The federal government recently made numerous significant announcements regarding employee entitlements under Part III of the Canada Labour Code.
The government announced the firm coming into force date for new labour standards that were included in recent legislation but not brought into force. It is now clear that the following new employee entitlements under Part III of the code (among others) will come into force on 1 September 2019:
- the right to request flexible work arrangements;
- new or expanded leaves of absence, including:
- personal leave of up to five days (the first three days will be paid);
- leave for traditional aboriginal practices of up to five days;
- leave for victims of family violence of up to 10 days (the first five days will be paid); and
- expanded bereavement leave of up to five days (with three days paid);
- the ability to modify work schedules and substitute general holidays;
- the requirement to give an employee at least 96 hours' notice of their work schedule and at least 24 hours' notice of a shift change;
- allowing overtime to be compensated via paid time off;
- the limited right to refuse overtime; and
- the ability to divide, interrupt or postpone holiday.
The government also made changes to the Canada Labour Standards Regulation in connection with the new employee entitlements under Part III. The regulations impose new or modified requirements with respect to:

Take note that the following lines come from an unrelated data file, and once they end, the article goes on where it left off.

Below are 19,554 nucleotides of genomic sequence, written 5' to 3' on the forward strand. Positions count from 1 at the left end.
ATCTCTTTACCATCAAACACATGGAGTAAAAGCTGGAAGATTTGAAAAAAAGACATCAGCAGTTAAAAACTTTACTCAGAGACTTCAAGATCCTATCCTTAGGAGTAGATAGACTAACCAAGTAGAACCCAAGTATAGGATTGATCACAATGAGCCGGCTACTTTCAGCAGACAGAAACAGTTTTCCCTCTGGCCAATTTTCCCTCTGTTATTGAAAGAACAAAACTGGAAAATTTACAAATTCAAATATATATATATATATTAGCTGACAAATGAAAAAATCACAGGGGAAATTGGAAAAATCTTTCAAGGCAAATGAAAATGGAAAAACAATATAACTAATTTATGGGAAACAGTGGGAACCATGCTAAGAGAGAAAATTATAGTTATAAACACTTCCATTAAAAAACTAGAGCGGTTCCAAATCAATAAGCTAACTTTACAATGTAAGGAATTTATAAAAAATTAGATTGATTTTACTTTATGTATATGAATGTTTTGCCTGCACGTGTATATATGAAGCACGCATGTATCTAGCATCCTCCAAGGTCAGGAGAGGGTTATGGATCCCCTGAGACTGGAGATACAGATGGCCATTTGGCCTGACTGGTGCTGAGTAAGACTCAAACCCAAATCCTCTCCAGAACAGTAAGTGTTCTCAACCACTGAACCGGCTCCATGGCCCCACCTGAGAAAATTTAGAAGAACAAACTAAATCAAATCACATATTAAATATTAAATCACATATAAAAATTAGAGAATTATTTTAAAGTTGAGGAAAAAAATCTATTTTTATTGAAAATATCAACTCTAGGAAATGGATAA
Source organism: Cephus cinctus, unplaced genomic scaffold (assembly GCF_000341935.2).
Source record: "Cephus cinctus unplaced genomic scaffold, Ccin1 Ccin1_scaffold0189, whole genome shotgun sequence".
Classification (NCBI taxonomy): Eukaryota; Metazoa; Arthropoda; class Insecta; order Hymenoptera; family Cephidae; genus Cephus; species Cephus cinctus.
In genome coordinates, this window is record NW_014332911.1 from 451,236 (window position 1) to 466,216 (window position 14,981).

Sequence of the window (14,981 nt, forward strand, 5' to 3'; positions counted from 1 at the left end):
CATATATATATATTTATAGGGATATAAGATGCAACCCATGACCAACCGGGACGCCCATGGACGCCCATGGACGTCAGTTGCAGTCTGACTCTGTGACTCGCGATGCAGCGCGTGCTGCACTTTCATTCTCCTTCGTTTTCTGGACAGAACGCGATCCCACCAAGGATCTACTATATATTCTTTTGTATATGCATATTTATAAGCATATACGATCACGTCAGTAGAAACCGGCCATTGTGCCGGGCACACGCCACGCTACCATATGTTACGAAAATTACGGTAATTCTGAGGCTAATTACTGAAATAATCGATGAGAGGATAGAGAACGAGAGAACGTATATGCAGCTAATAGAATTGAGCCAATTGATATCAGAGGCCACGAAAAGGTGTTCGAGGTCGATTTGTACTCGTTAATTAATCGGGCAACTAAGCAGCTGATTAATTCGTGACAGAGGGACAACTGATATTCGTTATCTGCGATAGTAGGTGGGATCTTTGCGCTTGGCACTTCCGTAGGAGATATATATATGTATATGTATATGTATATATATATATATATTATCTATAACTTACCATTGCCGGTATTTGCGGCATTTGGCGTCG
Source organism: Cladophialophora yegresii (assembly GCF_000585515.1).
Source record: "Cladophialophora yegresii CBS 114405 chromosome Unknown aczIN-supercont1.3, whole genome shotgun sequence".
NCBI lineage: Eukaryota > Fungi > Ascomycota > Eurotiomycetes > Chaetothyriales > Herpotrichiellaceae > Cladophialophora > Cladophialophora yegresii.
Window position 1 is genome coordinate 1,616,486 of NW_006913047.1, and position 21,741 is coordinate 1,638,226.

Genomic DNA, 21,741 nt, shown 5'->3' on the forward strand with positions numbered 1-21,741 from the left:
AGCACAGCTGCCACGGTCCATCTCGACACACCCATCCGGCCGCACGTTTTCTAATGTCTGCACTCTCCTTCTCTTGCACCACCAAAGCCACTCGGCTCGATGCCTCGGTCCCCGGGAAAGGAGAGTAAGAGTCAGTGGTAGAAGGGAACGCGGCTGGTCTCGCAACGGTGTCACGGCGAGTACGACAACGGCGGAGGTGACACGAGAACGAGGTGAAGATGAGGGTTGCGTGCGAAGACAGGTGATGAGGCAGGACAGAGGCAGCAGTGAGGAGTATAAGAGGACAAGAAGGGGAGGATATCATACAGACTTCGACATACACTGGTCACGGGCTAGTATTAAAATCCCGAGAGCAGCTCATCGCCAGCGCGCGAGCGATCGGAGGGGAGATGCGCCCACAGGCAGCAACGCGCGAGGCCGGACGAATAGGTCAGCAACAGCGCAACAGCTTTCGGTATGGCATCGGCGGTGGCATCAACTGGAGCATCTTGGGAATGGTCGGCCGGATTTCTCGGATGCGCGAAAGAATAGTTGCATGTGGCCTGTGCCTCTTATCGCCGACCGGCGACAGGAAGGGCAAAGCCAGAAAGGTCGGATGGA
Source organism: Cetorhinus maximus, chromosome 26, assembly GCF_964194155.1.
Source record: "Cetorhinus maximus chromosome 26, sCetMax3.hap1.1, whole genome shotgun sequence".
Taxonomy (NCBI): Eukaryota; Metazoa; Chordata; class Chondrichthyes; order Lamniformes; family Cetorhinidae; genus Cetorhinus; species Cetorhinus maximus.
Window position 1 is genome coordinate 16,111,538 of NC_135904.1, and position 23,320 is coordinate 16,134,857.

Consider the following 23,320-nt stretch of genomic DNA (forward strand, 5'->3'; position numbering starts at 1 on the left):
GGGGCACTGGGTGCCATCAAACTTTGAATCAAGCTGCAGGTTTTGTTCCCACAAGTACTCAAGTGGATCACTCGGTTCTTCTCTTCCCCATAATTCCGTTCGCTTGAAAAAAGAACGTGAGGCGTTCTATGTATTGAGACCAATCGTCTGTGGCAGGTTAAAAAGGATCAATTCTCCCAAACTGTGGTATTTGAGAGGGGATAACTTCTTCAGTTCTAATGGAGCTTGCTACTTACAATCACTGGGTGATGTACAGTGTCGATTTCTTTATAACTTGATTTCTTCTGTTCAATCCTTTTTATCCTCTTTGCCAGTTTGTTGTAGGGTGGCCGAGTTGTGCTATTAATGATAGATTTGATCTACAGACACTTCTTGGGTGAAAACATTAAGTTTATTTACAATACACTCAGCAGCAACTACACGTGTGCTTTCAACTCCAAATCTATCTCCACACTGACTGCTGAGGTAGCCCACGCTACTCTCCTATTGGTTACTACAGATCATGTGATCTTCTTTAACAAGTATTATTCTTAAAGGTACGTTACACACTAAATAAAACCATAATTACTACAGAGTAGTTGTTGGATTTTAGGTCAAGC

- record keeping;
- information posting;
- the calculation of certain employee entitlements; and
- other technical changes.
The regulations will come into force on 1 September 2019.
Finally, the government announced a consultation process concerning further regulatory changes relating to Part III of the code. These regulations will address the employee entitlements described above and additional legislative changes that will come into force at a later date (eg, changes to individual and group termination entitlements).
These initiatives are happening alongside separate legislative and regulatory processes relating to the new federal Pay Equity Act, the Accessible Canada Act and the new rules concerning harassment and workplace violence. All signs point to continued frenetic activity in the federal labour realm.
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